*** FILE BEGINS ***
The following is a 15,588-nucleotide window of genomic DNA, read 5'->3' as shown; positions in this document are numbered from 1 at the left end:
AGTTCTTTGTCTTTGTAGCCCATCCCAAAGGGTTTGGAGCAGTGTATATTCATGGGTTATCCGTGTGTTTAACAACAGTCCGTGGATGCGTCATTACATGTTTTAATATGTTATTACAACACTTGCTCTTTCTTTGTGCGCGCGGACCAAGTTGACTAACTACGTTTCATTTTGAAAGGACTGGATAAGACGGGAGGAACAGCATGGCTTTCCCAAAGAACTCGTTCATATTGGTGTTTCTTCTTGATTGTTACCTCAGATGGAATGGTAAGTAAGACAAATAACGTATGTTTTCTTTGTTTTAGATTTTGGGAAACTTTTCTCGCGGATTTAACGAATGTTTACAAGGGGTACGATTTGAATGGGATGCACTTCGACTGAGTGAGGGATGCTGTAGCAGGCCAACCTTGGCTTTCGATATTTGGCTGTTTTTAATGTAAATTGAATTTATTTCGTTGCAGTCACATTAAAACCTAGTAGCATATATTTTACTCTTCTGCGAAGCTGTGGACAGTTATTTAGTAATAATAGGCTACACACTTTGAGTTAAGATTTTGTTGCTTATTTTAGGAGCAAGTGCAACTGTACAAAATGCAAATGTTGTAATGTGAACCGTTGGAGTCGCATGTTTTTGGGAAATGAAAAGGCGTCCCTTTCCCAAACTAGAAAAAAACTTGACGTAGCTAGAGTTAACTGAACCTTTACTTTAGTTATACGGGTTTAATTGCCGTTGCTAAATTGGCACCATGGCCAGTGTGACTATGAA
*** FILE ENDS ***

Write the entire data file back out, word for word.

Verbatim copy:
The following is a 15,588-nucleotide window of genomic DNA, read 5'->3' as shown; positions in this document are numbered from 1 at the left end:
AGTTCTTTGTCTTTGTAGCCCATCCCAAAGGGTTTGGAGCAGTGTATATTCATGGGTTATCCGTGTGTTTAACAACAGTCCGTGGATGCGTCATTACATGTTTTAATATGTTATTACAACACTTGCTCTTTCTTTGTGCGCGCGGACCAAGTTGACTAACTACGTTTCATTTTGAAAGGACTGGATAAGACGGGAGGAACAGCATGGCTTTCCCAAAGAACTCGTTCATATTGGTGTTTCTTCTTGATTGTTACCTCAGATGGAATGGTAAGTAAGACAAATAACGTATGTTTTCTTTGTTTTAGATTTTGGGAAACTTTTCTCGCGGATTTAACGAATGTTTACAAGGGGTACGATTTGAATGGGATGCACTTCGACTGAGTGAGGGATGCTGTAGCAGGCCAACCTTGGCTTTCGATATTTGGCTGTTTTTAATGTAAATTGAATTTATTTCGTTGCAGTCACATTAAAACCTAGTAGCATATATTTTACTCTTCTGCGAAGCTGTGGACAGTTATTTAGTAATAATAGGCTACACACTTTGAGTTAAGATTTTGTTGCTTATTTTAGGAGCAAGTGCAACTGTACAAAATGCAAATGTTGTAATGTGAACCGTTGGAGTCGCATGTTTTTGGGAAATGAAAAGGCGTCCCTTTCCCAAACTAGAAAAAAACTTGACGTAGCTAGAGTTAACTGAACCTTTACTTTAGTTATACGGGTTTAATTGCCGTTGCTAAATTGGCACCATGGCCAGTGTGACTATGAA